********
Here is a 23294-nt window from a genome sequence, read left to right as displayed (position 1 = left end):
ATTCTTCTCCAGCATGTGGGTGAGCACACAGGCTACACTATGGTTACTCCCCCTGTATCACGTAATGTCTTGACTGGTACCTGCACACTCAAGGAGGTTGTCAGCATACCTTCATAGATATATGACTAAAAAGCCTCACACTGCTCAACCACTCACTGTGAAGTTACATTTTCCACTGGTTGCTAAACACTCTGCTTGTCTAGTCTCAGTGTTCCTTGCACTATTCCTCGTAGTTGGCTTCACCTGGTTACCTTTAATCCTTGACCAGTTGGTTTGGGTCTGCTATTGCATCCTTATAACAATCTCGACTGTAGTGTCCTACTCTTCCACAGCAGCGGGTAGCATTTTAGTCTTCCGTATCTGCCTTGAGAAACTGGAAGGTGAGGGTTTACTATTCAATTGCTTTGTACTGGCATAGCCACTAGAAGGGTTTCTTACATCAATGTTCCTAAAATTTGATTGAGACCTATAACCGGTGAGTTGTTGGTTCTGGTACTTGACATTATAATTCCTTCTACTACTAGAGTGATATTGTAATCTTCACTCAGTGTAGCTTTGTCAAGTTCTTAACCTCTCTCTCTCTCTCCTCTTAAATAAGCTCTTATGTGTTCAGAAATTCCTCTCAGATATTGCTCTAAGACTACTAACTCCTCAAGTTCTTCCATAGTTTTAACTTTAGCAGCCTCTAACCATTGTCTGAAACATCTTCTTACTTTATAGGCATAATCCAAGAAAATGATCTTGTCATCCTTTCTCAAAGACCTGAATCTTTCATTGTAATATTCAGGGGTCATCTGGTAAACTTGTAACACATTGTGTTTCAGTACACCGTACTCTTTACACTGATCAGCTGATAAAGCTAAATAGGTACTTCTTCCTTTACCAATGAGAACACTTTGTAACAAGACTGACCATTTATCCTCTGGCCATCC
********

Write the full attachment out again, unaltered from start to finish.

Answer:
Here is a 23294-nt window from a genome sequence, read left to right as displayed (position 1 = left end):
ATTCTTCTCCAGCATGTGGGTGAGCACACAGGCTACACTATGGTTACTCCCCCTGTATCACGTAATGTCTTGACTGGTACCTGCACACTCAAGGAGGTTGTCAGCATACCTTCATAGATATATGACTAAAAAGCCTCACACTGCTCAACCACTCACTGTGAAGTTACATTTTCCACTGGTTGCTAAACACTCTGCTTGTCTAGTCTCAGTGTTCCTTGCACTATTCCTCGTAGTTGGCTTCACCTGGTTACCTTTAATCCTTGACCAGTTGGTTTGGGTCTGCTATTGCATCCTTATAACAATCTCGACTGTAGTGTCCTACTCTTCCACAGCAGCGGGTAGCATTTTAGTCTTCCGTATCTGCCTTGAGAAACTGGAAGGTGAGGGTTTACTATTCAATTGCTTTGTACTGGCATAGCCACTAGAAGGGTTTCTTACATCAATGTTCCTAAAATTTGATTGAGACCTATAACCGGTGAGTTGTTGGTTCTGGTACTTGACATTATAATTCCTTCTACTACTAGAGTGATATTGTAATCTTCACTCAGTGTAGCTTTGTCAAGTTCTTAACCTCTCTCTCTCTCTCCTCTTAAATAAGCTCTTATGTGTTCAGAAATTCCTCTCAGATATTGCTCTAAGACTACTAACTCCTCAAGTTCTTCCATAGTTTTAACTTTAGCAGCCTCTAACCATTGTCTGAAACATCTTCTTACTTTATAGGCATAATCCAAGAAAATGATCTTGTCATCCTTTCTCAAAGACCTGAATCTTTCATTGTAATATTCAGGGGTCATCTGGTAAACTTGTAACACATTGTGTTTCAGTACACCGTACTCTTTACACTGATCAGCTGATAAAGCTAAATAGGTACTTCTTCCTTTACCAATGAGAACACTTTGTAACAAGACTGACCATTTATCCTCTGGCCATCC